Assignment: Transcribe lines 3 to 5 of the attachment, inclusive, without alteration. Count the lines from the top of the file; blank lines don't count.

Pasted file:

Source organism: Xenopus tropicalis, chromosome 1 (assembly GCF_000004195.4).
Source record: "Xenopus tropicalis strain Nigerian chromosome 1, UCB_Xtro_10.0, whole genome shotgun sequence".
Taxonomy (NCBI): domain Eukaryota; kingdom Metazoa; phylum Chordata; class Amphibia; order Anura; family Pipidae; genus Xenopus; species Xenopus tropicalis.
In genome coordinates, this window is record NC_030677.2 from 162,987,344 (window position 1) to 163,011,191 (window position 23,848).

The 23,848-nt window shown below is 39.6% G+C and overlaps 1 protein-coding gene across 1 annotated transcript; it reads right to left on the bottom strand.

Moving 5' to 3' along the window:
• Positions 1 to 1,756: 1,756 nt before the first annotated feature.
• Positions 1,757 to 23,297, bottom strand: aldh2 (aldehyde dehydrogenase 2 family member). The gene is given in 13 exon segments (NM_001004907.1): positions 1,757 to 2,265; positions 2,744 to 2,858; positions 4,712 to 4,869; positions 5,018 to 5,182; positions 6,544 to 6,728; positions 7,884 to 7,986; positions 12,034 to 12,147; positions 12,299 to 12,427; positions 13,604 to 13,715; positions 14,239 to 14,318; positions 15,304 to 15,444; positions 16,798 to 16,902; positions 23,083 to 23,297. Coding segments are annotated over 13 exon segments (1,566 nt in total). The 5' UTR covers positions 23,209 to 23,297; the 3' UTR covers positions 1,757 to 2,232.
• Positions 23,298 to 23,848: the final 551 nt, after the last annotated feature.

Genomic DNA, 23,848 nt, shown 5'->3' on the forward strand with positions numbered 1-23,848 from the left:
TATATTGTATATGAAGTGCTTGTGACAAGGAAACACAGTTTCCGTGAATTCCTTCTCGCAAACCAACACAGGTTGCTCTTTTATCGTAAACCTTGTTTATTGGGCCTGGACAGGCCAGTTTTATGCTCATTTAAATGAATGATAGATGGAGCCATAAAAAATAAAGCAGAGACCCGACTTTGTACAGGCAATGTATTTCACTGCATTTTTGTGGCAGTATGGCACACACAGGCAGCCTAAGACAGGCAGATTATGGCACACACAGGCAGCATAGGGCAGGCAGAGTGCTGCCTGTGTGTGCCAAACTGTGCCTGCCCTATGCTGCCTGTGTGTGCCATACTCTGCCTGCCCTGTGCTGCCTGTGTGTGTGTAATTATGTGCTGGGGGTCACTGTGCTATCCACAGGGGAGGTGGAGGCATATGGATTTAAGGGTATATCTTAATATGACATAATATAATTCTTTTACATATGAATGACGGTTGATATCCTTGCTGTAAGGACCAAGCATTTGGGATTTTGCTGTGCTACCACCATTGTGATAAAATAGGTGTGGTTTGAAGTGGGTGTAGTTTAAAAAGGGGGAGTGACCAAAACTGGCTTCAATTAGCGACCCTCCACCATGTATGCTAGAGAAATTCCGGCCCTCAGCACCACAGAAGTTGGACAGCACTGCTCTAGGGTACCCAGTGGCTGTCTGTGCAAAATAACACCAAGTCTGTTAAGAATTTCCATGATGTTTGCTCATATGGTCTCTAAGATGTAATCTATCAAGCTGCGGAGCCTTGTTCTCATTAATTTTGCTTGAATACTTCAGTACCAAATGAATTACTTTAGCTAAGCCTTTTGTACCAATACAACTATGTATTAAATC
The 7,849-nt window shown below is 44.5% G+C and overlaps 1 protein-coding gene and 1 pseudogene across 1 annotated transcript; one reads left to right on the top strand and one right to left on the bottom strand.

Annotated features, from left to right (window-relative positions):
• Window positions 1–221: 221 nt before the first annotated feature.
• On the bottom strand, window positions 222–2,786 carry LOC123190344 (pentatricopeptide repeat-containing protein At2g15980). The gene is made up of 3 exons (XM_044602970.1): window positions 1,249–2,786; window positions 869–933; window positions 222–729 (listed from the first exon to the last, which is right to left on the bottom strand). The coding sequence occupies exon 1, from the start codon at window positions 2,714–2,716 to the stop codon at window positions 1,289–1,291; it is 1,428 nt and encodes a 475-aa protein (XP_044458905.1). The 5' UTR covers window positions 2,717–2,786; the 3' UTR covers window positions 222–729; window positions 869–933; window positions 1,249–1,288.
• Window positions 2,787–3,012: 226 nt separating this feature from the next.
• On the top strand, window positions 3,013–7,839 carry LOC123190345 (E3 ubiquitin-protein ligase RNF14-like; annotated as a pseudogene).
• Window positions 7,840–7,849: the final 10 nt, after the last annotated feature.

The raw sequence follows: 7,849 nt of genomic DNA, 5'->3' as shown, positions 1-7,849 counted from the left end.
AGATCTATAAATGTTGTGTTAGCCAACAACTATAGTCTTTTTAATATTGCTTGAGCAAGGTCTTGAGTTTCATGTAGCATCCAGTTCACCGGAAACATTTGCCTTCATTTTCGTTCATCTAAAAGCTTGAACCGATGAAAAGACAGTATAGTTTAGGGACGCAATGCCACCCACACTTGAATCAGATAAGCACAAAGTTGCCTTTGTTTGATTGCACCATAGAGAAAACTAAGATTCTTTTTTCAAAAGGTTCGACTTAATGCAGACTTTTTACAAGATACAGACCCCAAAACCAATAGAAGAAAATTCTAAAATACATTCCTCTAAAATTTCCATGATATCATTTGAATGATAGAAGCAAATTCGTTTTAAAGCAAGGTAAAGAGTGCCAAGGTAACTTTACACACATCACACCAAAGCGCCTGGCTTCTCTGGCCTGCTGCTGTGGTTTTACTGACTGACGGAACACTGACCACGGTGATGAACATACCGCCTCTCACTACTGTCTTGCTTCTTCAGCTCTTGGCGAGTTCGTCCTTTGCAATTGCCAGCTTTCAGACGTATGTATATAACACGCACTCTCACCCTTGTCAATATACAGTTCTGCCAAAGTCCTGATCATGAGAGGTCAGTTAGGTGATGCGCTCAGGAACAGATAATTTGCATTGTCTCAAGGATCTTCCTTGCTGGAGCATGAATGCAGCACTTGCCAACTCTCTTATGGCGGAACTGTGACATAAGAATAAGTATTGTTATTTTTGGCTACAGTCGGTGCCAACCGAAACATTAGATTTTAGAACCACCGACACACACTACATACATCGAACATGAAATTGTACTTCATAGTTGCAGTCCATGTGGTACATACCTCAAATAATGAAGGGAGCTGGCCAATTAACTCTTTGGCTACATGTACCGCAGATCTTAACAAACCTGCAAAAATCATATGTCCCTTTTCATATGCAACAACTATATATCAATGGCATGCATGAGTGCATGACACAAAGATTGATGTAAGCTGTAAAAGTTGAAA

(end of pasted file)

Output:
Taxonomy (NCBI): domain Eukaryota; kingdom Metazoa; phylum Chordata; class Amphibia; order Anura; family Pipidae; genus Xenopus; species Xenopus tropicalis.
In genome coordinates, this window is record NC_030677.2 from 162,987,344 (window position 1) to 163,011,191 (window position 23,848).

The 23,848-nt window shown below is 39.6% G+C and overlaps 1 protein-coding gene across 1 annotated transcript; it reads right to left on the bottom strand.